From early in my film-going career I was a fan of Charles Laughton. So I was very pleased to be offered a review of this new volume. David Redfern’s earlier book was ‘A Letter of Introduction: The Life and Films of James Stephenson’ (BearManor Media, 2013), the British born performer who worked in Hollywood and even won an Academy Award nomination for Best Supporting Actor in The Letter (1940). Now Redfern turns to the even more famous British actor who worked here and in Hollywood. Laughton, in life and on screen, was a larger than life character. He was a fine actor on stage and screen though in the latter case he could (as is noted in this book) perform over the top. The study provides a brief résumé of his life and career but it mainly details and discusses the fifty four films in which he was involved.

This has required long and extensive research. Even as a fan I have not seen all his screen appearances. Some of his earliest ones are believed lost: some are only available in film archives: a number that do survive are rarely seen in the cinema: whilst the most popular do tend to be available on 35 mm and in digital facsimiles. The author has viewed all the possible titles and researched those that are lost.

The films are set out chronologically. Each title has full production details including the craft and actors uncredited. He also includes information on the available versions of the film. There is a full synopsis and then a production commentary. The latter includes contemporary comments and extracts from reviews. With the sound films he has included ‘taglines’ taken from studio publicity and contemporary reviews There is also selected dialogue from many of the films; sadly  Laughton’s films were not always served with the most literate dialogue. He includes details of the career of Elsa Lanchester, Laughton’s long time partner and fellow actor who appeared on stage and on screen with him in numerous occasions.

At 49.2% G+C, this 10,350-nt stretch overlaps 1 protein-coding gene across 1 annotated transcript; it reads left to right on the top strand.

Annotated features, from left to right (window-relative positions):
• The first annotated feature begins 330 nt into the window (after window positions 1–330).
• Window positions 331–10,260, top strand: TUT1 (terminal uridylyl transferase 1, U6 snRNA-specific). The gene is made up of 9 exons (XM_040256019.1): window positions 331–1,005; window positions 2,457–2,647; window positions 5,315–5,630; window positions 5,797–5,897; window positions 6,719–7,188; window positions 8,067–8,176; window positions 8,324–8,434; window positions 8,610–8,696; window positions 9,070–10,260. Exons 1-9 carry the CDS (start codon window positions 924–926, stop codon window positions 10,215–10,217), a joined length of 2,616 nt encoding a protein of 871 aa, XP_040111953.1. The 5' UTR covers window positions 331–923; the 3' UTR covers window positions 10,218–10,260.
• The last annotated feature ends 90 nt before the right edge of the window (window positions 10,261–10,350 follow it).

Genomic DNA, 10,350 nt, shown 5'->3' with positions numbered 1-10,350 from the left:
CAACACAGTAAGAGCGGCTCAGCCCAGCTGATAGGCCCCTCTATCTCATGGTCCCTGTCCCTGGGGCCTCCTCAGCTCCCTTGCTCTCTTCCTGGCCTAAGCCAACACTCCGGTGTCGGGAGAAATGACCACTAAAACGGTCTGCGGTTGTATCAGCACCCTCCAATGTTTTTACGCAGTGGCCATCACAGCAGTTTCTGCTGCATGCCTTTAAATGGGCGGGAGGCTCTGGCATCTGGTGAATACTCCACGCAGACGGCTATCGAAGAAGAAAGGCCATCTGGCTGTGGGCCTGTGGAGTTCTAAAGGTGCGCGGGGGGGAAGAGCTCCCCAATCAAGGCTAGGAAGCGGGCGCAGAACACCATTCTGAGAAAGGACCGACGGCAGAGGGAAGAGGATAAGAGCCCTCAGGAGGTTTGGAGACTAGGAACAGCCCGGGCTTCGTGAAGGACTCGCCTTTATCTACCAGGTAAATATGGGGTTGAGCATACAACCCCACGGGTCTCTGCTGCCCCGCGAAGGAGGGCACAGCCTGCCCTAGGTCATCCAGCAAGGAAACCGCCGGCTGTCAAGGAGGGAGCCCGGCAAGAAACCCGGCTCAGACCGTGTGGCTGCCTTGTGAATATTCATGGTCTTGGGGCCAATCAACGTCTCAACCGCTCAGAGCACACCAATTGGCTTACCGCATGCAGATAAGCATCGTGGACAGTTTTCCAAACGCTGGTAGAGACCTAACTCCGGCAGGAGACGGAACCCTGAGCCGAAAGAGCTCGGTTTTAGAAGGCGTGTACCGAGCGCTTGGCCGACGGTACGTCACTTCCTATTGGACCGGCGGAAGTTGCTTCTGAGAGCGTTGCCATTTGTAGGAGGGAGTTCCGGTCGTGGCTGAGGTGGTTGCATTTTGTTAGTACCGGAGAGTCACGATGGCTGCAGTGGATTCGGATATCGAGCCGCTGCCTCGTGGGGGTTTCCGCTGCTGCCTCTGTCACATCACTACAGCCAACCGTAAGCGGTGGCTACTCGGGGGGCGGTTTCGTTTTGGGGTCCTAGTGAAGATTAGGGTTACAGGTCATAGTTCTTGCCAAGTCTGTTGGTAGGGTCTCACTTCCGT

I have seen the three titles in which Laughton appeared in supporting roles to Elsa Lanchester, directed by Ivor Montage: Blue Bottles (1928): Day Dreams (1928): The Tonic (1928). We only get glimpses of Laughton but these short films, really part of an avant-garde cinema, are worth seeing, though such opportunities are rare. Ivor Montagu remains a fascinating figure from the silent era; his relationship with other progressive filmmakers, like Sergei Eisenstein, is an important but marginalized space in British cinema. Some lost or rare British commercial titles bought Laughton to the attention of Hollywood and Paramount Pictures. The Devil and the Deep (1932) has an early appearance for Cary Grant: a powerful but really too forceful performance by Laughton: and an incredibly complicated and implausible plot.

The 1933 The Private of Henry VIII was a key title in developing Laughton’s film career winning him an Academy Award. There are details of the director’s, Alexander Korda, thoughts on working with Laughton.

“Although he later complained, “Charles needs a midwife, not a director”, he and Laughton hit it off, at least initially.”

As with many colleagues Laughton was seen as a talented but demanding associate.

The other outstanding characterizations of the 1930s must include Captain Bligh in Mutiny on the Bounty (1936), with a tagline “The flaming pages of history record the grandest adventure of all time”: Javert in Les Misérables (1935), for which “Laughton trudged through slime and mud fo9r shots representing the Parisian sewers”: as Rembrandt (1936), who receives the line “Vanity of vanities. All in Vanity”: and a personal favourite as the title character in The Hunchback of the Notre Dame (1939), tagline “Magnificent Beyond Compare”. There is a quote of the famous line,